A Knee-Jerk Reaction

, , , , | Right | July 5, 2018

(To reduce strain on my back, I often kneel down while reshelving books on the lowest shelves in the library. Whilst I am doing so, a woman — who must be in her 60s or 70s — has been browsing the fiction section, and she walks past me.)

Elderly Woman: “The best place to be is on your knees.”

(I don’t know if it was a poor choice of words, or if she’d actually intended it for it to sound like it sounded, but either way I was left at a loss for words at her remark; my colleagues, on the other hand, had a good laugh.)

Me Too, Too Many Times

, , , , , , | Friendly | July 1, 2018

(I am in the library to scan some documents for evidence that I have been harassed. A man enters before me to use the copier. We exchange greetings. He then goes into a long monologue about printing information about a painting he has that is supposedly worth millions of dollars. Of course, the insurance doesn’t want to insure it for that, but they’re missing out. He then starts into some random conspiracy theory. At this point, I am using the other copier trying to ignore him and focus on my scanning. No eye contact, no grunts or uh-huhs. At this point, the only word I’ve said to him is, “hi.” He doesn’t get the hint. Eventually, I have to tell him that I just want to get my scanning done in peace. When I get home, I have this conversation with my other half, who is male.)

Me: “I swear that I must have some mark on my forehead that just attracts all the nutters. I’m in the library to get stuff for nut job one, when I’m then involved in a conversation with a second nut job.” *explains what happened*

Other Half: “He was just trying to have a conversation. This is how you make friends.”

Me: “No. As a woman, this is how you get assaulted. This is not how you make friends.”

Libraries Fighting Ignorance: Needed Now More Than Ever

, , , | Right | June 30, 2018

(I work at a public library. I’ve experienced many dumb people and a ton of stupid questions. I worry about the future of our world sometimes. While libraries aren’t as popular as they used to be, most people know how a library works. Not this time. A patron walks up to me at the circulation desk with a few books. I assume she wants to check them out, so I kindly ask for her library card.)

Patron: “What’s that? Why do I need that?!”

Me: “In order to check out books you’ll have to have a card. The books you check out will be put on your account; that way we know who has them and when they are due back.”

Patron: “That is stupid. So, I have to have a library card to check out some books?”

Me: “Yes, you have to have a library card in order to check out library books.”

(Not a hard concept. I guess common sense is lacking in today’s society.)

Their Confusion Is An Open Book

, , , , | Right | June 29, 2018

(I work at a public library and this is what I have to put up with. It happens a lot more often than you’d think. I don’t expect young children to understand how a library works, but you’d think a pre-teen would have some knowledge of library procedures.)

13-Year-Old Patron: “Are the books free?”

Me: “Well, you have to check them out with your library card. If they’re late or you lose them, then you’ll have a fine. But otherwise, they are free to borrow.”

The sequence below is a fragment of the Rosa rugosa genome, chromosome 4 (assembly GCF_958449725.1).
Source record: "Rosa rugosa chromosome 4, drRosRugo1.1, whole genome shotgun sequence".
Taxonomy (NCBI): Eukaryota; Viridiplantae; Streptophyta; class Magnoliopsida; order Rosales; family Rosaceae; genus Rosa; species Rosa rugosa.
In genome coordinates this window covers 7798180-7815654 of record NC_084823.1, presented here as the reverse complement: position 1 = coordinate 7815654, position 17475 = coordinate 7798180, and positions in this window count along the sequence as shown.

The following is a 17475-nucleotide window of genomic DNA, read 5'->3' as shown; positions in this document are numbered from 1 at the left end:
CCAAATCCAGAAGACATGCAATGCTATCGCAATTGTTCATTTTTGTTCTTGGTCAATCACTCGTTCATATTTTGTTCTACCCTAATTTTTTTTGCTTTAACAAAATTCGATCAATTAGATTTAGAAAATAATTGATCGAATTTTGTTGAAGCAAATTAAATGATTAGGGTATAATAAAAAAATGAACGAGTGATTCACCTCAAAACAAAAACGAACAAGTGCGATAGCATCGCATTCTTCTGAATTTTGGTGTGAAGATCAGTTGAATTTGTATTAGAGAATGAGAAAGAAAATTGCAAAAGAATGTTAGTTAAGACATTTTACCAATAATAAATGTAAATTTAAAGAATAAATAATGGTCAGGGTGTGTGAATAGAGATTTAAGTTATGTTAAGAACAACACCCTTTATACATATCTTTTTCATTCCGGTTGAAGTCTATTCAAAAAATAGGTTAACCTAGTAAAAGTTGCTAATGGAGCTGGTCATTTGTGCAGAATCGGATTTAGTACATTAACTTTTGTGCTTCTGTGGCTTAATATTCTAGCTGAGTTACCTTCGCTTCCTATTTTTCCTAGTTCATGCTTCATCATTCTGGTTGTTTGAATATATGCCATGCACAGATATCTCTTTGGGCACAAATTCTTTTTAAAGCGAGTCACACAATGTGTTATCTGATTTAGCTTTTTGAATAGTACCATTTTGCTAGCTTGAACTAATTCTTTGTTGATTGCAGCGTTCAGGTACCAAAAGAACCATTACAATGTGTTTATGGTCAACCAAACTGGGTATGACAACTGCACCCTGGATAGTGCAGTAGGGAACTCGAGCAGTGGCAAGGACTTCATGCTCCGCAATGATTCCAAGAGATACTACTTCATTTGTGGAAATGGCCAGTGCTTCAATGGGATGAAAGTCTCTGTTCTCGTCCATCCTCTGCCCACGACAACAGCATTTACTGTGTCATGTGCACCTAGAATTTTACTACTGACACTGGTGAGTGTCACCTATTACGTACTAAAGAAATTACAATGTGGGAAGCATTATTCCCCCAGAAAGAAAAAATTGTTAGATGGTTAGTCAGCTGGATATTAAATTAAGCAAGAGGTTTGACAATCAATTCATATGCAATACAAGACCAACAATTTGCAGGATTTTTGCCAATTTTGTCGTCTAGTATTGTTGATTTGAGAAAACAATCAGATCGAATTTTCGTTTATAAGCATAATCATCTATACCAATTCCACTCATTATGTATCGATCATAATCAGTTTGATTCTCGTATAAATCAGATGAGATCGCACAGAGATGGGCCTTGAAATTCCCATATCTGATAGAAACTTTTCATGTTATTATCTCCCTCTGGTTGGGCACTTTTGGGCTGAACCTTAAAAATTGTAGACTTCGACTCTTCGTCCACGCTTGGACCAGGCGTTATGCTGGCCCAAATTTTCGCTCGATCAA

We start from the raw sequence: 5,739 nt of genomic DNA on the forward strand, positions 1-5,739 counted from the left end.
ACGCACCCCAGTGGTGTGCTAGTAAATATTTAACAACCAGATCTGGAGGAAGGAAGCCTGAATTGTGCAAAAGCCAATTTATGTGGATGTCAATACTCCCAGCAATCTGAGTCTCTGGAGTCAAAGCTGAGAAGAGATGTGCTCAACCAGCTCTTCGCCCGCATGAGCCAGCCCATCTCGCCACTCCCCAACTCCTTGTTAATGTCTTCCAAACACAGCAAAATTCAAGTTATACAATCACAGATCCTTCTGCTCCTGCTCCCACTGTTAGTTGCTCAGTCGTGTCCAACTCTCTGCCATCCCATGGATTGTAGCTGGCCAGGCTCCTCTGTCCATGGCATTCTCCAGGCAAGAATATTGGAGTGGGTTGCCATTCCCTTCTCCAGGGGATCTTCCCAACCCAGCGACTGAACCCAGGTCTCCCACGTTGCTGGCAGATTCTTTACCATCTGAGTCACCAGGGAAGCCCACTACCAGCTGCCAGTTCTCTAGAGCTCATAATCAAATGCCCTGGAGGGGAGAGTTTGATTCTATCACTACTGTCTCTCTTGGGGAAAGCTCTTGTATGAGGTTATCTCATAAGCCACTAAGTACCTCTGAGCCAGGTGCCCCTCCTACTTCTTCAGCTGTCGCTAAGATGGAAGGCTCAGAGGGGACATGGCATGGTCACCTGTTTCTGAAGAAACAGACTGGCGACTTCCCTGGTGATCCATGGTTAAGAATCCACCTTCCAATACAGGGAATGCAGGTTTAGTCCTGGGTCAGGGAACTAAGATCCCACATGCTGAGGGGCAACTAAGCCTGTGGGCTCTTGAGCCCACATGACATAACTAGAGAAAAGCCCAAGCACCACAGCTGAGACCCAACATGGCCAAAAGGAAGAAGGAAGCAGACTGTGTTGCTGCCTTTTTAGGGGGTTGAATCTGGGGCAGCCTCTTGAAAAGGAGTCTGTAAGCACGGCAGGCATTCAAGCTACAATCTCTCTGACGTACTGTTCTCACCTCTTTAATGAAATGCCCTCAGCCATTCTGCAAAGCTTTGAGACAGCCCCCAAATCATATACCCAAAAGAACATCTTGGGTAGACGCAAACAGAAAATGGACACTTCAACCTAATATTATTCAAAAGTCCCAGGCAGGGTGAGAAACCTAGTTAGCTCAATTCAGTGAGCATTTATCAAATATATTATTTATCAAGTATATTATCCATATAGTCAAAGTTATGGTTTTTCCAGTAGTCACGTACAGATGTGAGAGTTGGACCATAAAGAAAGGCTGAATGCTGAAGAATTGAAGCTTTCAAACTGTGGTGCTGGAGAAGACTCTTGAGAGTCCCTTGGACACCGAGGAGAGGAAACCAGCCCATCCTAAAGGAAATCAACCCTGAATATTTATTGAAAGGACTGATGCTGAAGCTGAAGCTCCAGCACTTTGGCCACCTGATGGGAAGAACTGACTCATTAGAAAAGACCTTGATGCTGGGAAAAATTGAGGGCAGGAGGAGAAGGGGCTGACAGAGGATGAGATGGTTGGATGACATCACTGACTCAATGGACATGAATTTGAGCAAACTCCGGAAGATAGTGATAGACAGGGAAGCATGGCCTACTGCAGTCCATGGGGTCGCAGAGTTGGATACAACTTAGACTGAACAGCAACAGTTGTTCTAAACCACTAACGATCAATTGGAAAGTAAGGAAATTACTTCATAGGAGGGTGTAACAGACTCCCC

13-Year-Old Patron: *looks extremely confused* “So… I can have it?”

Me: “The book belongs to the library, but you may check it out and return it on the due date.”

(He put the books back and walked out without saying anything. These are our future leaders, people.)

The (Water)Main Reason To Close

, , , , | Working | June 29, 2018

(The city is working on its water mains, which results in the water being completely shut off in the library I work in. There is no estimated time when this will be complete; it could be hours, or it could be days. That means the library has no running water whatsoever for an indefinite amount of time, which includes the water fountains and restrooms.)

Director: “We can still open; people don’t stay here that long, anyway.”

Manager: *shocked* “But what about our staff? Some of them are scheduled for eight-hour shifts!”

Director: “What about them? Most of them bring water bottles or coffee. Heck, I’ll go out and buy a crate of water bottles for everyone.”

Manager: “What about the bathrooms?

Director: “What about the bathrooms?”

Employee #1: “If we’re going to work for eight hours, we’re going to need to use the bathrooms sooner or later.”

Director: “You can still use them; you just can’t flush.”

(At this point, every staff member within hearing range turns around and looks at her in total disgust.)

Manager: “You want us to keep using the same toilet all day?

Director: *as if it’s the most obvious thing in the whole world* “Yes. I don’t mind. I’ll be using the same toilets that haven’t been flushed. It doesn’t bother me.”

Employee #2: “But what about the smell? Do you want the whole library to smell like a cesspool?”

Director: *mumbles* “I don’t see the problem.”

Employee #1: “Think about the maintenance staff who has to clean after all that, too.”

Director: “I still don’t see what the big deal is. Most of the patrons don’t even go near the bathrooms.”

(At that point, the union representative walks in.)

Employee #1: “Hey, [Union Rep], did you hear? The city shut down water to the whole building.”

Union Representative: “If it’s shut off for more than two hours, we have to close: OSHA’s rules.”

(No one clapped because the director was there. She shot the Union Rep one heck of a death glare. She was PISSED OFF the entire rest of the day and sulked around her staff. It didn’t help when the water remained shut off for more than two hours, and she had to send everyone home with pay.)

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